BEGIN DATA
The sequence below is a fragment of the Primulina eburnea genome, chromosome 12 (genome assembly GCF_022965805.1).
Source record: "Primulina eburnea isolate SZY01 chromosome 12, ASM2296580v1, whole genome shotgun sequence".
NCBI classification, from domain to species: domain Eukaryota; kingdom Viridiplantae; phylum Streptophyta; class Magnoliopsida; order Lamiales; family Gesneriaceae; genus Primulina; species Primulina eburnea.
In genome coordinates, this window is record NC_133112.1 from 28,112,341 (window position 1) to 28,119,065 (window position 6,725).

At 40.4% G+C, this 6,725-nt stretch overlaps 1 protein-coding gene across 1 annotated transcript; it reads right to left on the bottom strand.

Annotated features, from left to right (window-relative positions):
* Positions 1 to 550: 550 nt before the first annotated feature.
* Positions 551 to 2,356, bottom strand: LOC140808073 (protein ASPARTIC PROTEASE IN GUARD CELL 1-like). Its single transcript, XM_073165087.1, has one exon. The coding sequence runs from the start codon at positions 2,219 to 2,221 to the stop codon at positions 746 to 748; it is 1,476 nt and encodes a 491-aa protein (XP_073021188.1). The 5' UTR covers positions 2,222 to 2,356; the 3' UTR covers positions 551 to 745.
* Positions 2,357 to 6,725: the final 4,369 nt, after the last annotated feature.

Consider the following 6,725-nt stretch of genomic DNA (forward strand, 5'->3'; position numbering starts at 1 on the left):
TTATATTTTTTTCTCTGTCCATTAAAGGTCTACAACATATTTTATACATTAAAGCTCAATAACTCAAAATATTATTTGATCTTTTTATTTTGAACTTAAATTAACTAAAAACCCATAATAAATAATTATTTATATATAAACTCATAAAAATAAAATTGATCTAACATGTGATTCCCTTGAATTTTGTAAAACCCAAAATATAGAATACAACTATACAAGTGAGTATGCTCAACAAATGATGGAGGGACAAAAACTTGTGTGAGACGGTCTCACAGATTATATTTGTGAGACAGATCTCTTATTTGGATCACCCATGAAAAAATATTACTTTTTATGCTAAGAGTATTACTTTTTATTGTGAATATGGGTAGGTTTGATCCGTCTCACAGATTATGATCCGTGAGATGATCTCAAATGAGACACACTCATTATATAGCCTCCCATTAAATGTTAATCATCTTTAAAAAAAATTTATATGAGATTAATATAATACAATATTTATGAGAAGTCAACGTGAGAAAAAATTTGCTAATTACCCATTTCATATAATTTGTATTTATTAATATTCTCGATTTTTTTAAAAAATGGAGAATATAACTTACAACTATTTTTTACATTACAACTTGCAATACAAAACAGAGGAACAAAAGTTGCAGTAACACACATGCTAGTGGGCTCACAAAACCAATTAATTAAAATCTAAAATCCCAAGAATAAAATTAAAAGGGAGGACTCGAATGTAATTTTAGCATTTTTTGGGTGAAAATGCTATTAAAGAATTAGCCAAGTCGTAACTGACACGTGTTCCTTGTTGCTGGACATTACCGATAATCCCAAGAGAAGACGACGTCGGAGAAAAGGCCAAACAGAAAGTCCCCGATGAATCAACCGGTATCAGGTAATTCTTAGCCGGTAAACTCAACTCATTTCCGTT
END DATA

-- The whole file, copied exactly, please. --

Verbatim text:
The sequence below is a fragment of the Primulina eburnea genome, chromosome 12 (genome assembly GCF_022965805.1).
Source record: "Primulina eburnea isolate SZY01 chromosome 12, ASM2296580v1, whole genome shotgun sequence".
NCBI classification, from domain to species: domain Eukaryota; kingdom Viridiplantae; phylum Streptophyta; class Magnoliopsida; order Lamiales; family Gesneriaceae; genus Primulina; species Primulina eburnea.
In genome coordinates, this window is record NC_133112.1 from 28,112,341 (window position 1) to 28,119,065 (window position 6,725).

At 40.4% G+C, this 6,725-nt stretch overlaps 1 protein-coding gene across 1 annotated transcript; it reads right to left on the bottom strand.

Annotated features, from left to right (window-relative positions):
* Positions 1 to 550: 550 nt before the first annotated feature.
* Positions 551 to 2,356, bottom strand: LOC140808073 (protein ASPARTIC PROTEASE IN GUARD CELL 1-like). Its single transcript, XM_073165087.1, has one exon. The coding sequence runs from the start codon at positions 2,219 to 2,221 to the stop codon at positions 746 to 748; it is 1,476 nt and encodes a 491-aa protein (XP_073021188.1). The 5' UTR covers positions 2,222 to 2,356; the 3' UTR covers positions 551 to 745.
* Positions 2,357 to 6,725: the final 4,369 nt, after the last annotated feature.

Consider the following 6,725-nt stretch of genomic DNA (forward strand, 5'->3'; position numbering starts at 1 on the left):
TTATATTTTTTTCTCTGTCCATTAAAGGTCTACAACATATTTTATACATTAAAGCTCAATAACTCAAAATATTATTTGATCTTTTTATTTTGAACTTAAATTAACTAAAAACCCATAATAAATAATTATTTATATATAAACTCATAAAAATAAAATTGATCTAACATGTGATTCCCTTGAATTTTGTAAAACCCAAAATATAGAATACAACTATACAAGTGAGTATGCTCAACAAATGATGGAGGGACAAAAACTTGTGTGAGACGGTCTCACAGATTATATTTGTGAGACAGATCTCTTATTTGGATCACCCATGAAAAAATATTACTTTTTATGCTAAGAGTATTACTTTTTATTGTGAATATGGGTAGGTTTGATCCGTCTCACAGATTATGATCCGTGAGATGATCTCAAATGAGACACACTCATTATATAGCCTCCCATTAAATGTTAATCATCTTTAAAAAAAATTTATATGAGATTAATATAATACAATATTTATGAGAAGTCAACGTGAGAAAAAATTTGCTAATTACCCATTTCATATAATTTGTATTTATTAATATTCTCGATTTTTTTAAAAAATGGAGAATATAACTTACAACTATTTTTTACATTACAACTTGCAATACAAAACAGAGGAACAAAAGTTGCAGTAACACACATGCTAGTGGGCTCACAAAACCAATTAATTAAAATCTAAAATCCCAAGAATAAAATTAAAAGGGAGGACTCGAATGTAATTTTAGCATTTTTTGGGTGAAAATGCTATTAAAGAATTAGCCAAGTCGTAACTGACACGTGTTCCTTGTTGCTGGACATTACCGATAATCCCAAGAGAAGACGACGTCGGAGAAAAGGCCAAACAGAAAGTCCCCGATGAATCAACCGGTATCAGGTAATTCTTAGCCGGTAAACTCAACTCATTTCCGTT